Arthur W. Page Member Marcia DiStaso recently authored a Page Turner blog that provides a deep dive into 70 organizations, revealing the progress they have, or haven’t, made in determining their Purpose, Corporate Character, Mission, Values, Principles and Beliefs.
I purposely provided that laundry list since, as DiStaso’s research pointed out, different organizations use any, or all, of the above terms to more or less describe the same thing. (Note: I found the very same lack of consensus when I recently interviewed 23 CCOs and CMOs on behalf of The Institute For Public Relations. If memory serves, not one respondent described digital in the same way.)
But, back to DiStaso’s work. She found that:
– 73 percent of respondents had examined or redefined their mission/vision/purpose in the past three years, and 43 percent had done so in the past year;
– 67 percent had examined or redefined their values/principles/beliefs in the past three years; and 36 percent has done so in the past year; and
– More than one-quarter indicated their organization needs to examine or redefine corporate character (which, in my opinion, means they haven’t done a thing).
I found the report fascinating since we’re knee-deep in defining an updated Purpose that will align with our re-positioning and branding. While we’ll remain a public relations firm at heart we will, in fact, be digitally-driven. Indeed, we’ve hired scores of researchers, designers, digital strategists, data analytics specialists and an HVAC repairman named Harry. I’m still trying to figure out his role in the grand scheme of things.
For those organizations that have succeeded in defining their “new” corporate character, CEO buy-in was a MUST. So, too, were “getting the semantics right”; “ensuring buy-in at all levels”; “aligning with business strategy”; and “keeping it simple”. I’ve found the latter is usually a deal breaker whenever decisions are made by consensus.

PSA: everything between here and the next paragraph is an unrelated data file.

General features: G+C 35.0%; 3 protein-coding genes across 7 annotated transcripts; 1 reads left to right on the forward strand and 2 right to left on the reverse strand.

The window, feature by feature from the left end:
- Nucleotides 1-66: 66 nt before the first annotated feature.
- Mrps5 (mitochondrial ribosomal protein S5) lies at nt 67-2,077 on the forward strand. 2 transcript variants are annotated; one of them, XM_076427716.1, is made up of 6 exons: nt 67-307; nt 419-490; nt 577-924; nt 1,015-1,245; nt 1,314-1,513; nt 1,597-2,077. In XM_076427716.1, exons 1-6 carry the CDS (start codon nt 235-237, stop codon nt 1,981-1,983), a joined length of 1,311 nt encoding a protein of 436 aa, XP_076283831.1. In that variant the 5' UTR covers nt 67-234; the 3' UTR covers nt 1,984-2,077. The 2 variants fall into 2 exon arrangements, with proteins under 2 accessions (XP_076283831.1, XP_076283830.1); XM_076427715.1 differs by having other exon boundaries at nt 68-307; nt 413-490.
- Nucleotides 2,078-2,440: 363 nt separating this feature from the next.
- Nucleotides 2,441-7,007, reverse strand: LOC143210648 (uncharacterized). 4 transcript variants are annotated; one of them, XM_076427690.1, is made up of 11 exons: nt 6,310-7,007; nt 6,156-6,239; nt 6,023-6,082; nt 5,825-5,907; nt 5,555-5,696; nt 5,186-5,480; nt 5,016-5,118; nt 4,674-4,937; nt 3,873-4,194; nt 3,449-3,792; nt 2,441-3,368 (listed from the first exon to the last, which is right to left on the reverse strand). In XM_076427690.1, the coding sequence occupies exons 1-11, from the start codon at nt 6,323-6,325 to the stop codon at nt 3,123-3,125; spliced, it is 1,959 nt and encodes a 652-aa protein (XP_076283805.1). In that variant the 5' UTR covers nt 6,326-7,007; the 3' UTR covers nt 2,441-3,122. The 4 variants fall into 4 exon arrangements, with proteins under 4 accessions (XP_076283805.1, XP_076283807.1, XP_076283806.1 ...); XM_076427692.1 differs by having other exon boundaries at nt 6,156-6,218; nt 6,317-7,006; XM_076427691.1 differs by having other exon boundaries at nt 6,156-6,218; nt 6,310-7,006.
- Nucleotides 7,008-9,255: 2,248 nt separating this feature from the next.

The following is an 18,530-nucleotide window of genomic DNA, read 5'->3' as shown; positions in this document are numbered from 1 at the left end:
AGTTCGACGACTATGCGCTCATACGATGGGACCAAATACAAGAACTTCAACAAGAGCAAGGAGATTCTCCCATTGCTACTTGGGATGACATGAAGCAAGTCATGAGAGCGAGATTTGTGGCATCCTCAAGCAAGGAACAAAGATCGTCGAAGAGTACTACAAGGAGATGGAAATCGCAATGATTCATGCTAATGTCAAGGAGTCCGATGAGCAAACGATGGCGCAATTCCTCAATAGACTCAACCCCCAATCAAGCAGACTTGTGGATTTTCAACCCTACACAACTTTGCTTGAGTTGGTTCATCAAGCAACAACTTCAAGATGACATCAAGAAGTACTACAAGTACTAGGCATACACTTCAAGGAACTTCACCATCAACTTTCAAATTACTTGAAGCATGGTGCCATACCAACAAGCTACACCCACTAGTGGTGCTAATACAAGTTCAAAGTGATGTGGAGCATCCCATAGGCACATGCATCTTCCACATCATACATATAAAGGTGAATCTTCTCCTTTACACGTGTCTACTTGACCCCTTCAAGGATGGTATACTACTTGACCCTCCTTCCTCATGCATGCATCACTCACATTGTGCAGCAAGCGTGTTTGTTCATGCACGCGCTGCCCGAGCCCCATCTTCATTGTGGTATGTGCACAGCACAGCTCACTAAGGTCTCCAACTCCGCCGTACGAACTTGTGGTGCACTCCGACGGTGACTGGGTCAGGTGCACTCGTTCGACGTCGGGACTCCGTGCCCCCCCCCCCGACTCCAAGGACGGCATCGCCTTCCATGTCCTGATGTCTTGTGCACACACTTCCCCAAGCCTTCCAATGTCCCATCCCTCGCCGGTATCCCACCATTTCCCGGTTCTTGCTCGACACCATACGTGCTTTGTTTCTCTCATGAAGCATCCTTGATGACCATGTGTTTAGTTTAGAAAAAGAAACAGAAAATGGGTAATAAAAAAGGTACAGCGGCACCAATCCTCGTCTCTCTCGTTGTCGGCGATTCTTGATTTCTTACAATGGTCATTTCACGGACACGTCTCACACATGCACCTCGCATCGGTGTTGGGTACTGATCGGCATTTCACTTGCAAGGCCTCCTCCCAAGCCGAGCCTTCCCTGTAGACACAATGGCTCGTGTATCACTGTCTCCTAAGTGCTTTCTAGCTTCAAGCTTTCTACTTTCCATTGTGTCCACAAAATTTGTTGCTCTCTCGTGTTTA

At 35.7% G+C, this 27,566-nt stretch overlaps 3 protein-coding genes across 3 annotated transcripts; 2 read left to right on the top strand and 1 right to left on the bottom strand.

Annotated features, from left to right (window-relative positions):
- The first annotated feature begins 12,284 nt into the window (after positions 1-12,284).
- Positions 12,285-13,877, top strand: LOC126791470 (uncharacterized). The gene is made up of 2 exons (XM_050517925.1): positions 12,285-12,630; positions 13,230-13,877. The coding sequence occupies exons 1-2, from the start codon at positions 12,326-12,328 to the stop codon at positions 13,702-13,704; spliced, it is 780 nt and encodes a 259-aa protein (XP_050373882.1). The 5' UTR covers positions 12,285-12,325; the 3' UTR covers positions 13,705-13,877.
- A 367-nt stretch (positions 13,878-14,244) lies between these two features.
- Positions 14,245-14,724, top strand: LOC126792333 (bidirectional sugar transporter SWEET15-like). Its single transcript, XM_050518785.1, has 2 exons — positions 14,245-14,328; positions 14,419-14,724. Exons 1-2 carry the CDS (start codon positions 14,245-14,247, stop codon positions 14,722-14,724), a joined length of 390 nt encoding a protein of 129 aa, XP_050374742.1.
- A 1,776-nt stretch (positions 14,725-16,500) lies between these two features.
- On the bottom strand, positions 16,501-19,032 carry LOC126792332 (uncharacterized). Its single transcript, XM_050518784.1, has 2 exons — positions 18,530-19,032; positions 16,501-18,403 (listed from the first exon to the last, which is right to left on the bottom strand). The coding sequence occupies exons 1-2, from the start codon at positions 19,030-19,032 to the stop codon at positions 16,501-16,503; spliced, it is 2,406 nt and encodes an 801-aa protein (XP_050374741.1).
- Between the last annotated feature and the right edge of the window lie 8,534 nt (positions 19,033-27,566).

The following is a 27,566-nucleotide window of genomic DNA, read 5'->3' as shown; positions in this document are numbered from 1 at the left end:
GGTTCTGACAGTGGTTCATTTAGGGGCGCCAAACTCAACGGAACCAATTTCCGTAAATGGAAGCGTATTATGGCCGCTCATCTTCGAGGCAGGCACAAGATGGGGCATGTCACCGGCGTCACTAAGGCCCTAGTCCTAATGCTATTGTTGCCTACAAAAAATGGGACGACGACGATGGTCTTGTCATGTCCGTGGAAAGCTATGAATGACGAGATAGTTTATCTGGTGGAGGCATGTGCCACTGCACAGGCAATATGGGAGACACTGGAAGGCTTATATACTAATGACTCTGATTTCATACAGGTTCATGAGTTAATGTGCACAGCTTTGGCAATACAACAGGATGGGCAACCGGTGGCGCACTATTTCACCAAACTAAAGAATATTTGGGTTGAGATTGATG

A few other interesting tidbits:
– More B2C companies have a defined corporate character that do their B2B counterparts (I’m not sure if the first cohort did, or didn’t, include Uber. Regardless, the company needs yet another new Purpose).
– More non-US companies have a defined corporate character than those in the good, old U.S. of A. That was a bit of stunner for me.
– And larger organizations were far more likely to have a Purpose than small businesses. That seems obvious since the latter can’t invest the same level of time or resources to examine all of the elements that comprise corporate character.
One last point: ALL respondents from the consumer packaged goods and telecommunications industries had a defined Purpose.
Many in the technology, food & beverage, healthcare/pharmaceutical, financial services and energy fields were laggards, pure and simple. That’s puzzling, if not downright troubling.
It strikes me that, in an era marked by fake news, hate crimes, intense divisiveness and god knows what else, a carefully-defined corporate character has never been more important. It does far more than address why you exist and what higher purpose you serve; it provides something of a safe harbor for every organization’s constituent audience in the tsunami-like seas of 2017. And, lord knows, we need as many safe harbors as we can find.